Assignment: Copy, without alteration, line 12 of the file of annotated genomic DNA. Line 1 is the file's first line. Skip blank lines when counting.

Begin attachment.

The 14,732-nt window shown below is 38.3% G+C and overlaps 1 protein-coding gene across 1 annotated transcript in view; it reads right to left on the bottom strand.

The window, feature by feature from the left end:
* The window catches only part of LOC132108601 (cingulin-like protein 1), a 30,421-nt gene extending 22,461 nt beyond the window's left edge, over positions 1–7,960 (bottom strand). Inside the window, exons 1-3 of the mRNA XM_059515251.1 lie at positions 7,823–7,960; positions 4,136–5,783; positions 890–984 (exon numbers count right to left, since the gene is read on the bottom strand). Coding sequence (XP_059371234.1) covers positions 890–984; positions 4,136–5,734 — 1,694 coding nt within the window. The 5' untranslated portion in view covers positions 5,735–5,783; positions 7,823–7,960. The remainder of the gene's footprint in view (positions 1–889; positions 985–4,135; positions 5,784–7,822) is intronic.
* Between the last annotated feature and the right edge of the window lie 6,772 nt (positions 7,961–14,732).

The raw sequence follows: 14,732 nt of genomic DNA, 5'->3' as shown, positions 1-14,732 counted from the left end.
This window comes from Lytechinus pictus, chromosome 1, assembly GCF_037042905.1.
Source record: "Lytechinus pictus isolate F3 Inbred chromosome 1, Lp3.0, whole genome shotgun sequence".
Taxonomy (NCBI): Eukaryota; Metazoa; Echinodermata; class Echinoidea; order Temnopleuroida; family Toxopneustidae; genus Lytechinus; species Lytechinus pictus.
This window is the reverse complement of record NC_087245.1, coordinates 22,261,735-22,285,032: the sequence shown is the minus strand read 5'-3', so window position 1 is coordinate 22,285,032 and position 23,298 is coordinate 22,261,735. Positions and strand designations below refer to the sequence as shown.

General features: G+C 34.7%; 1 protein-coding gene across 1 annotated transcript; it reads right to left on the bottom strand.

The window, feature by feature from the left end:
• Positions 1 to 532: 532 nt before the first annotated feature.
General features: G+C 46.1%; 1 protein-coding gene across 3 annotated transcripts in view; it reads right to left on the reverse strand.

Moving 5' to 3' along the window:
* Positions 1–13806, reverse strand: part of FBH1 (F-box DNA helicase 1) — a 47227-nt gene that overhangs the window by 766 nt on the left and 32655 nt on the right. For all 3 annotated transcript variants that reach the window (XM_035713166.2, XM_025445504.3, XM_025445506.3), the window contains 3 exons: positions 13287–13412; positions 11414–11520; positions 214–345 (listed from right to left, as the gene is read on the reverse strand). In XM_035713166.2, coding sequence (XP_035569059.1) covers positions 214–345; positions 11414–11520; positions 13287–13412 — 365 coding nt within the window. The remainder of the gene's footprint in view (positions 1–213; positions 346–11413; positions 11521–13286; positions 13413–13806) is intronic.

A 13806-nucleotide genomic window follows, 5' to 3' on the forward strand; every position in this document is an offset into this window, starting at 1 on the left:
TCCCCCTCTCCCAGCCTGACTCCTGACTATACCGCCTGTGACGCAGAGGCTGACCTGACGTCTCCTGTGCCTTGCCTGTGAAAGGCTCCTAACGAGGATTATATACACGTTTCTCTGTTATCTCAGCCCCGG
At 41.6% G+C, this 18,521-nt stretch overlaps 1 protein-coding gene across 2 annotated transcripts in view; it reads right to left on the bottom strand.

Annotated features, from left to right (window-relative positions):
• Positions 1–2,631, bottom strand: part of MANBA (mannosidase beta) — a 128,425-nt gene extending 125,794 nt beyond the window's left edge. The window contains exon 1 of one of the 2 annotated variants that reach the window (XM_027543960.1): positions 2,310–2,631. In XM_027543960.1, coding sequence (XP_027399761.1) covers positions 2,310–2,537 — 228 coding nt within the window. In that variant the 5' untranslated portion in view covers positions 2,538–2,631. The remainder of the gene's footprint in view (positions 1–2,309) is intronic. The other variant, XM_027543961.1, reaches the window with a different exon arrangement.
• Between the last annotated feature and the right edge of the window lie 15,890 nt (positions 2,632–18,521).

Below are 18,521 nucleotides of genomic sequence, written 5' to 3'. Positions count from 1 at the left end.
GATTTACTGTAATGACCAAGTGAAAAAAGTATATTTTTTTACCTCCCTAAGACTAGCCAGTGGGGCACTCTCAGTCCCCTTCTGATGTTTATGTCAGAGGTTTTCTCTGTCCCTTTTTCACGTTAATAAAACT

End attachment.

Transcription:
• Positions 1 to 532: 532 nt before the first annotated feature.